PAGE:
But what do I know? I've migrated back to Office 97 since it runs flawlessly under Win10 and Wine -- and is faster, leaner, and more useful than any office suite made after it.

Emil Moe's photo

I thought about using BEM and tried to use it, but I have quietly gone away from it again. As you point out the naming conventions are often very and it leads to a few overhead problems:

  • Hard to remember the correct path name and no IDEs will help you
  • If the structure changes you might have to refactor a lot of CSS
  • Longer class names means more bytes, not much, but it's a margin

Since I'm uing SCSS it makes more sense to try to adapt a namespace OOP pattern to my CSS. Simply if I have a component testimonials that would be:

.testimonials {
  > .testimonial {
    > .title {
      // CSS

If you are consistent doing this and not making an independent .title then this approach works very well in my opinion.

If you want to have a generic class, you can always use BEM here:

.utilitiy__ {
    &title {
      // CSS

But you could also simply call it .title as it would still not be inherited from a .testimonial

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Kevin C.'s photo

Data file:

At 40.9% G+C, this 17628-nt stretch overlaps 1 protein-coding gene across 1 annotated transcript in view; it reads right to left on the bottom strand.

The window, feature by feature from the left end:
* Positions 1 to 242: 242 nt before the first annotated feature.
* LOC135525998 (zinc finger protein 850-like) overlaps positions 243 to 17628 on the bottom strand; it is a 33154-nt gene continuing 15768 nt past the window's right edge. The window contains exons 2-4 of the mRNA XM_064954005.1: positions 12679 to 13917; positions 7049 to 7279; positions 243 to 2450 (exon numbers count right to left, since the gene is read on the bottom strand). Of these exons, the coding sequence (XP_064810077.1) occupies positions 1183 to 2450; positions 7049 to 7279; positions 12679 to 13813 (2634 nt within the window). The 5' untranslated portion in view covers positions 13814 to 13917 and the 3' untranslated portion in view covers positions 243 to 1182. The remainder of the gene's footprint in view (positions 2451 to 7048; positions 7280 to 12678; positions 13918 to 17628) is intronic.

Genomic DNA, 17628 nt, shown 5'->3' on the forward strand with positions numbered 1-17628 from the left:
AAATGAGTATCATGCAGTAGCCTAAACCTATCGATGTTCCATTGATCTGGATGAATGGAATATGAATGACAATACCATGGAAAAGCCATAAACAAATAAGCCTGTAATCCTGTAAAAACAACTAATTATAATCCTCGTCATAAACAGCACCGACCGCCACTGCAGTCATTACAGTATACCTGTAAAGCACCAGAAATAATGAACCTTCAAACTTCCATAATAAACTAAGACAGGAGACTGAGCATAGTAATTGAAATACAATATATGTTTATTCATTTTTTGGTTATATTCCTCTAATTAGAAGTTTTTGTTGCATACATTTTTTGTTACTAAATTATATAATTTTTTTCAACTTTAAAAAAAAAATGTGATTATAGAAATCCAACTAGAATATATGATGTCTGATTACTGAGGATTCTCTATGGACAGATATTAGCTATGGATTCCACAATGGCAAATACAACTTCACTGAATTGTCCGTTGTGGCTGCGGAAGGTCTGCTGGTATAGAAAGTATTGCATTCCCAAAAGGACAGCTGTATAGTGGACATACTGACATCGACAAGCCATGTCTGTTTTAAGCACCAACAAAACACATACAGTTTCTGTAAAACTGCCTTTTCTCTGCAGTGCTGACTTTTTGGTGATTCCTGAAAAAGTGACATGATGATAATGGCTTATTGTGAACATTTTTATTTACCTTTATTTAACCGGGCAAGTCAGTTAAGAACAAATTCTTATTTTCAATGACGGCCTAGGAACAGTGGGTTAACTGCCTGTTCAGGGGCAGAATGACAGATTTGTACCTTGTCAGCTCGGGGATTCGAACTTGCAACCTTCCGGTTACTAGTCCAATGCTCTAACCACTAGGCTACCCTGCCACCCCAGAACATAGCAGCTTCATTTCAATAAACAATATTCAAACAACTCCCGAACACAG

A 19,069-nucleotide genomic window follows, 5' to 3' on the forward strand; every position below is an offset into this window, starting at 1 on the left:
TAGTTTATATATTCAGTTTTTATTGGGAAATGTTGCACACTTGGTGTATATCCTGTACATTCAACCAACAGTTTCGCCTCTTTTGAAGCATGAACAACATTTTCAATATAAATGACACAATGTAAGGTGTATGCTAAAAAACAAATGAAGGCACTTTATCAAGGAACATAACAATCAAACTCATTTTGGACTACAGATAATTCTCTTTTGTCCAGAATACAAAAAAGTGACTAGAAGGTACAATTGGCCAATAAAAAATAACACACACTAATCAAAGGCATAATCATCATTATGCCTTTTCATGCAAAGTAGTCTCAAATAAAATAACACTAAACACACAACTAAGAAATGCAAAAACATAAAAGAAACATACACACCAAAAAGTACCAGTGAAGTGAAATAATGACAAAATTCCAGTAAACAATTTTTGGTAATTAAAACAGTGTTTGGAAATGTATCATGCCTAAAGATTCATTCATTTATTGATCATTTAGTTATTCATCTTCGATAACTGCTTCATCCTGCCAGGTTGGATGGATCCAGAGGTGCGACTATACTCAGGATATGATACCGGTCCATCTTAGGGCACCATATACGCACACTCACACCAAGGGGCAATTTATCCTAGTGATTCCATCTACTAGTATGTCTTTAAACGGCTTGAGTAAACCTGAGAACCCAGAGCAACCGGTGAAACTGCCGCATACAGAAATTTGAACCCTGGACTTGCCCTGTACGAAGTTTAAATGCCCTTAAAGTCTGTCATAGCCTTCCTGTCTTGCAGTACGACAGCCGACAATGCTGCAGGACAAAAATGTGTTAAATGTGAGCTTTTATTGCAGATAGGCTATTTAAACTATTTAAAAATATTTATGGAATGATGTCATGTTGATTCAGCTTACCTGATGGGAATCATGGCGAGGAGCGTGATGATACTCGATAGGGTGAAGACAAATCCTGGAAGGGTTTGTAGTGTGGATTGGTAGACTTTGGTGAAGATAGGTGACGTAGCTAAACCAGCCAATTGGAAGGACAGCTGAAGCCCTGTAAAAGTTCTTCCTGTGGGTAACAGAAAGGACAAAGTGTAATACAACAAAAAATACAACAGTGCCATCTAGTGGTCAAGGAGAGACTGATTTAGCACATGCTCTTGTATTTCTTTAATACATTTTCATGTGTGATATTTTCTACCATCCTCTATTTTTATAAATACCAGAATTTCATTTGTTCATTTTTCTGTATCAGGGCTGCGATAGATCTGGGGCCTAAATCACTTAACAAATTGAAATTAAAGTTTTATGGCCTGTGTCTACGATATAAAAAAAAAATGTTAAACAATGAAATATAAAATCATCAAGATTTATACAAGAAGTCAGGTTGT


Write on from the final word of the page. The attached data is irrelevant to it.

Re-learning after an 8-year hiatus

Sandeep Panda

I'm not exactly sure what happened here (I just noticed these latest posts) but I hope you guys will work something out. I'm relatively new around here, but I've always thought Jason had some helpful insights, and, quite honestly, I would hate to see him go.

I guess you are referring to some of his strong expressions. I see your point even though I didn't mind them personally. I can see some people might be intimidated or offended. In any case, I think he just cares about this stuff deeply and want to help people navigate through waves of conflicting views, sometimes with a very strong clarity. At least, that's how I take it. Can't speak for other people, though.

Have a good day. :)

Maximilian Berkmann's photo

I once was planning on switching to BEM but after reading on it and seeing the amount HTML/CSS code you'll need to achieve things that can be done without bloating both your HTML pages and CSS sheets especially when it doesn't take the cascading part of CSS as an advantage; I never tried it since.

@cutcodedown hits the nail on the head regarding BEM.

CSS variants like SCSS help in building proper CSS without having the drawbacks of CSS with variables and such.

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Maximilian Berkmann's photo

@Dan W. He's wrong regarding CSS frameworks yet has a valid point regarding BEM.

Steven Ventimiglia's photo

BEM is a waste of time, imo. It takes longer to learn what NOT to do when you "BEM the rules" than it would just to do it in a dev-friendly, DRY manner. It seems to encourage folks to ignore the "Cascading" in CSS way too often - which is like trying to use nothing but an open flame, and your hands, to cook an egg.

Also, if you're having a hard time evaluating any type of code, you may need to blame the person who wrote it.

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Steven Ventimiglia's photo

Creative Technologist & Sr. Front-End Developer

Be explicit, not implicit. Avoid @extend.